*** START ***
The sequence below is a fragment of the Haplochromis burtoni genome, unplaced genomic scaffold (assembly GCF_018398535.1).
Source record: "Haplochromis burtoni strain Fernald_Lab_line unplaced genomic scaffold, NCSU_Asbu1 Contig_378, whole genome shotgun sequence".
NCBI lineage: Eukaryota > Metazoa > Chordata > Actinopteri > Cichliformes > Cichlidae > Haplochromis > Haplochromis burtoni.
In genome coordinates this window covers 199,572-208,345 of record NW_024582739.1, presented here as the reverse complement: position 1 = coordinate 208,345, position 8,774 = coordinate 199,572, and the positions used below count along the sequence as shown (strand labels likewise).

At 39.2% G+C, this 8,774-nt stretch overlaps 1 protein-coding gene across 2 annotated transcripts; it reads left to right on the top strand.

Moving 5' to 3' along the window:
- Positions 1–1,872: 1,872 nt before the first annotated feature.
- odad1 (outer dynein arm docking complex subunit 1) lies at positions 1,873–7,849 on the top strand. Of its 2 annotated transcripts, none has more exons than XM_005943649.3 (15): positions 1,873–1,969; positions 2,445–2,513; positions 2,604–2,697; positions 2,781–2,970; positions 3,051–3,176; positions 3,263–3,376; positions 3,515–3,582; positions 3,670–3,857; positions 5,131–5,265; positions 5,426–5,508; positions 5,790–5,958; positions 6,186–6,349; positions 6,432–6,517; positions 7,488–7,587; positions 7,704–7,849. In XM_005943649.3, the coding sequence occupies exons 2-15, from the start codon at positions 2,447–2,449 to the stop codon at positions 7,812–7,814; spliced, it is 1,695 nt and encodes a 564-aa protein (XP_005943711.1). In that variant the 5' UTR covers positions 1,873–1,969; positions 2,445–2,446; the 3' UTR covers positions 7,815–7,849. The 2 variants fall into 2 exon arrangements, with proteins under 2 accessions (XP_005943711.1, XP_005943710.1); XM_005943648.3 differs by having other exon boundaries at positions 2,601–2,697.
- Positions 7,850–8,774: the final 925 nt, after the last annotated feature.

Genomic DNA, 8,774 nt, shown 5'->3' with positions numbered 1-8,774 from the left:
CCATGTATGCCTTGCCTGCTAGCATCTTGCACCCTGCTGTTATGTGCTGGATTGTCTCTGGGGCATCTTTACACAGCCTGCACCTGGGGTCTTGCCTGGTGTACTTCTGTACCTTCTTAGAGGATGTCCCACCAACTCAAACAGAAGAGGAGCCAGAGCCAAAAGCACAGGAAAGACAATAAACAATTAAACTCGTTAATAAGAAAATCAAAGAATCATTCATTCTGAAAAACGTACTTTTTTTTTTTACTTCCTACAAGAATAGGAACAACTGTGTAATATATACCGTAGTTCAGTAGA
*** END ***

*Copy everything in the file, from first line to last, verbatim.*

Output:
The sequence below is a fragment of the Haplochromis burtoni genome, unplaced genomic scaffold (assembly GCF_018398535.1).
Source record: "Haplochromis burtoni strain Fernald_Lab_line unplaced genomic scaffold, NCSU_Asbu1 Contig_378, whole genome shotgun sequence".
NCBI lineage: Eukaryota > Metazoa > Chordata > Actinopteri > Cichliformes > Cichlidae > Haplochromis > Haplochromis burtoni.
In genome coordinates this window covers 199,572-208,345 of record NW_024582739.1, presented here as the reverse complement: position 1 = coordinate 208,345, position 8,774 = coordinate 199,572, and the positions used below count along the sequence as shown (strand labels likewise).

At 39.2% G+C, this 8,774-nt stretch overlaps 1 protein-coding gene across 2 annotated transcripts; it reads left to right on the top strand.

Moving 5' to 3' along the window:
- Positions 1–1,872: 1,872 nt before the first annotated feature.
- odad1 (outer dynein arm docking complex subunit 1) lies at positions 1,873–7,849 on the top strand. Of its 2 annotated transcripts, none has more exons than XM_005943649.3 (15): positions 1,873–1,969; positions 2,445–2,513; positions 2,604–2,697; positions 2,781–2,970; positions 3,051–3,176; positions 3,263–3,376; positions 3,515–3,582; positions 3,670–3,857; positions 5,131–5,265; positions 5,426–5,508; positions 5,790–5,958; positions 6,186–6,349; positions 6,432–6,517; positions 7,488–7,587; positions 7,704–7,849. In XM_005943649.3, the coding sequence occupies exons 2-15, from the start codon at positions 2,447–2,449 to the stop codon at positions 7,812–7,814; spliced, it is 1,695 nt and encodes a 564-aa protein (XP_005943711.1). In that variant the 5' UTR covers positions 1,873–1,969; positions 2,445–2,446; the 3' UTR covers positions 7,815–7,849. The 2 variants fall into 2 exon arrangements, with proteins under 2 accessions (XP_005943711.1, XP_005943710.1); XM_005943648.3 differs by having other exon boundaries at positions 2,601–2,697.
- Positions 7,850–8,774: the final 925 nt, after the last annotated feature.

Genomic DNA, 8,774 nt, shown 5'->3' with positions numbered 1-8,774 from the left:
CCATGTATGCCTTGCCTGCTAGCATCTTGCACCCTGCTGTTATGTGCTGGATTGTCTCTGGGGCATCTTTACACAGCCTGCACCTGGGGTCTTGCCTGGTGTACTTCTGTACCTTCTTAGAGGATGTCCCACCAACTCAAACAGAAGAGGAGCCAGAGCCAAAAGCACAGGAAAGACAATAAACAATTAAACTCGTTAATAAGAAAATCAAAGAATCATTCATTCTGAAAAACGTACTTTTTTTTTTTACTTCCTACAAGAATAGGAACAACTGTGTAATATATACCGTAGTTCAGTAGA